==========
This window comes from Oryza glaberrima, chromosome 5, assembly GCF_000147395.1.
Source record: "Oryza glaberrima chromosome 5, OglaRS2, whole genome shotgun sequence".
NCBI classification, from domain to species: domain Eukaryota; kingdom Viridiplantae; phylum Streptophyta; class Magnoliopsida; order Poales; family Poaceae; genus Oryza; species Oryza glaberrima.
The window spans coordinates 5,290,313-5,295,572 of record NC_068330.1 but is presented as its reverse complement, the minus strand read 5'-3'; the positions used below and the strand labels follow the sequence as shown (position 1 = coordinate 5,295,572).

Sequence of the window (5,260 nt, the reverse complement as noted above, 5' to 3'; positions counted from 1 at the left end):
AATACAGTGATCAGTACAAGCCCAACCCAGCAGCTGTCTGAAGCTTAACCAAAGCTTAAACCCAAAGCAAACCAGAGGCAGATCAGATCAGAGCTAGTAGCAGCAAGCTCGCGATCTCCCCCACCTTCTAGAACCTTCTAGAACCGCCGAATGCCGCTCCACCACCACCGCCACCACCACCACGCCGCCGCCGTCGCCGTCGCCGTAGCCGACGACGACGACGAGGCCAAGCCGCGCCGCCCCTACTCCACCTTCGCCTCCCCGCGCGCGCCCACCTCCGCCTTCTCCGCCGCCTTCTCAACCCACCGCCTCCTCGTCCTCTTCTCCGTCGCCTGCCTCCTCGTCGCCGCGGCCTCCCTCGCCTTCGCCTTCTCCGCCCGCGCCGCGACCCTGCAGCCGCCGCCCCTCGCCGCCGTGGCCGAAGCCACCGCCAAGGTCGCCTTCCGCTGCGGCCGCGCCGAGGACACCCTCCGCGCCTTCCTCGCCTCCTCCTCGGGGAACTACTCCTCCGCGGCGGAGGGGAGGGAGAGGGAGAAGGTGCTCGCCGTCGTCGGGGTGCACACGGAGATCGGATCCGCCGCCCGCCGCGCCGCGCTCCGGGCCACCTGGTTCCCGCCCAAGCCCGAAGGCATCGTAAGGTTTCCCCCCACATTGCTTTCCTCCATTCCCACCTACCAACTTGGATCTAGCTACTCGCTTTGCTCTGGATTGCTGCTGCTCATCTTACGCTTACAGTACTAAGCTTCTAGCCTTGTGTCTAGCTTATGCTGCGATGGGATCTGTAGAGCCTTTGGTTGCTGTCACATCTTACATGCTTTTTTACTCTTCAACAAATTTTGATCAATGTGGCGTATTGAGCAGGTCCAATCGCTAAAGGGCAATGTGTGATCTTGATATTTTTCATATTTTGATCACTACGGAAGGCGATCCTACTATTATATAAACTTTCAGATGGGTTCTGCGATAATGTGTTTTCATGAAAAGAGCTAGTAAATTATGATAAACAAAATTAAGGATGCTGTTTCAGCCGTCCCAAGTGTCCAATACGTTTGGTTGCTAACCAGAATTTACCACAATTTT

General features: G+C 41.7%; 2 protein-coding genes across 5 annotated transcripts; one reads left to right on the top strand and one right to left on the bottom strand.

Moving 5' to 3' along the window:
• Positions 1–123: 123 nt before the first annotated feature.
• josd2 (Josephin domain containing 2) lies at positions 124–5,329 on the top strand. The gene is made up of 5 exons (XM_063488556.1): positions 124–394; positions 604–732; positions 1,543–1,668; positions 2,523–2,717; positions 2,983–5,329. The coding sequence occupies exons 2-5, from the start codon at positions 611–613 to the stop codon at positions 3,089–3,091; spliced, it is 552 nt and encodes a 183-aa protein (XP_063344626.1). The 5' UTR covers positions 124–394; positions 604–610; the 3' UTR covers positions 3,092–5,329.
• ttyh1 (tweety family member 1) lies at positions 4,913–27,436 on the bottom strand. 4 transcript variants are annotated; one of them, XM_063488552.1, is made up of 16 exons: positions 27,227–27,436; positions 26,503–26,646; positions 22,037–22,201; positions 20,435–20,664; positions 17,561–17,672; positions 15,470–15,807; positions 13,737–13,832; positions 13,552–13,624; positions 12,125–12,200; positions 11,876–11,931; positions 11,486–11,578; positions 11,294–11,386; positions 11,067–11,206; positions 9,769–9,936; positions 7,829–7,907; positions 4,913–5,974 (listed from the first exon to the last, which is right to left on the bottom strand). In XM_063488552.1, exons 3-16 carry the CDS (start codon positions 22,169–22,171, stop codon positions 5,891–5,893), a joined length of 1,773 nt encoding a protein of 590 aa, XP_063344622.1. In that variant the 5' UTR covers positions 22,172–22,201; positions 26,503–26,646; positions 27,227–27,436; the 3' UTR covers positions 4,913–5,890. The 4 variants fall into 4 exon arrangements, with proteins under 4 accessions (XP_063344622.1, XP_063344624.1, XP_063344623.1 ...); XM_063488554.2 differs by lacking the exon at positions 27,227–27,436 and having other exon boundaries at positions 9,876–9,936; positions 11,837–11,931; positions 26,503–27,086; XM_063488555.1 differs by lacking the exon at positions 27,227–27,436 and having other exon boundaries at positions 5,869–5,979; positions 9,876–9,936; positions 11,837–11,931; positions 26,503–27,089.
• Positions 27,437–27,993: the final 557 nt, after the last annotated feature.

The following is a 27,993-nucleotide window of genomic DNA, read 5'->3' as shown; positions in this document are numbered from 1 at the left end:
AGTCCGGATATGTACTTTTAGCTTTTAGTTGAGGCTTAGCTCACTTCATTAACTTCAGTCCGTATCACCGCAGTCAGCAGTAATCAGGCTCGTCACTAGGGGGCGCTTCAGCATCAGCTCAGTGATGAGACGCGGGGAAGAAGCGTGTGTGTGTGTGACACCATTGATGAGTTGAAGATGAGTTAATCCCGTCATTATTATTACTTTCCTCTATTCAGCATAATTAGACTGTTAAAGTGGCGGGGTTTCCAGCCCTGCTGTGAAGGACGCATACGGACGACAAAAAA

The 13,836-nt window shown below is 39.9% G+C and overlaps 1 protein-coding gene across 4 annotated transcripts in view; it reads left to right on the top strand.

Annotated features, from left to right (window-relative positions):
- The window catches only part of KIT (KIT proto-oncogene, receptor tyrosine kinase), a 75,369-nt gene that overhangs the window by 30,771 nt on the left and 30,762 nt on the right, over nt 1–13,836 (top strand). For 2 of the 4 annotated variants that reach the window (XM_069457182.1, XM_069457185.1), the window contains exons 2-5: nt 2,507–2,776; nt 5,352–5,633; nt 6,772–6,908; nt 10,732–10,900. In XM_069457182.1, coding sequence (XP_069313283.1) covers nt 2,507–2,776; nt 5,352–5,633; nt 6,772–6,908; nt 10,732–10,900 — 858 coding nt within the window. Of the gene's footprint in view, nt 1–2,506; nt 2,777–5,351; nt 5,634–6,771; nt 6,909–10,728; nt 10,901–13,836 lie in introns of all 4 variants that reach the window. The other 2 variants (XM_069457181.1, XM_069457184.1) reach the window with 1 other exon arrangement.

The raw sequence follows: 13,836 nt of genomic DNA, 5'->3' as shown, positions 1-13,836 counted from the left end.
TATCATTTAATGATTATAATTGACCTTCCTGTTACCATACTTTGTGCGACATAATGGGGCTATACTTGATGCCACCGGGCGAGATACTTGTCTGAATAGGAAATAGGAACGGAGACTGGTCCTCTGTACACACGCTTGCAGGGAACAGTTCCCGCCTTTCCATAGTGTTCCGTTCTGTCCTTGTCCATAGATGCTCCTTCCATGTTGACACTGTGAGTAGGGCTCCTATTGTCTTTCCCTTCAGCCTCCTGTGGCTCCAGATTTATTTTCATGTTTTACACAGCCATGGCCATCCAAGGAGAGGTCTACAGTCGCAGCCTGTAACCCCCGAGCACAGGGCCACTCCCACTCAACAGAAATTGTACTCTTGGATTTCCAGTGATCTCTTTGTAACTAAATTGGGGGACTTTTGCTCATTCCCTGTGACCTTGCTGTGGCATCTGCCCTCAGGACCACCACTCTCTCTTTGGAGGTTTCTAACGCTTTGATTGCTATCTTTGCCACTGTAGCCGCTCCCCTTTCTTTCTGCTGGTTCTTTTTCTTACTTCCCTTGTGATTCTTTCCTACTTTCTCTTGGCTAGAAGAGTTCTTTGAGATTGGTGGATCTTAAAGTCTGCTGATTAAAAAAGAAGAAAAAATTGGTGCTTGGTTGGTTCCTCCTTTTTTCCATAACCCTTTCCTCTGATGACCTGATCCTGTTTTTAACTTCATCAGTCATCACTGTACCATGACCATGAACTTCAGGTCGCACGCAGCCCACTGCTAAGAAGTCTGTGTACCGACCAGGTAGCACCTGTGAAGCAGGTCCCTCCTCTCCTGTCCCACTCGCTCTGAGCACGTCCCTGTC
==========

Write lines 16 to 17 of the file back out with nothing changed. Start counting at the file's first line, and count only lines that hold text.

Annotated features, from left to right (window-relative positions):
- The window catches only part of KIT (KIT proto-oncogene, receptor tyrosine kinase), a 75,369-nt gene that overhangs the window by 30,771 nt on the left and 30,762 nt on the right, over nt 1–13,836 (top strand). For 2 of the 4 annotated variants that reach the window (XM_069457182.1, XM_069457185.1), the window contains exons 2-5: nt 2,507–2,776; nt 5,352–5,633; nt 6,772–6,908; nt 10,732–10,900. In XM_069457182.1, coding sequence (XP_069313283.1) covers nt 2,507–2,776; nt 5,352–5,633; nt 6,772–6,908; nt 10,732–10,900 — 858 coding nt within the window. Of the gene's footprint in view, nt 1–2,506; nt 2,777–5,351; nt 5,634–6,771; nt 6,909–10,728; nt 10,901–13,836 lie in introns of all 4 variants that reach the window. The other 2 variants (XM_069457181.1, XM_069457184.1) reach the window with 1 other exon arrangement.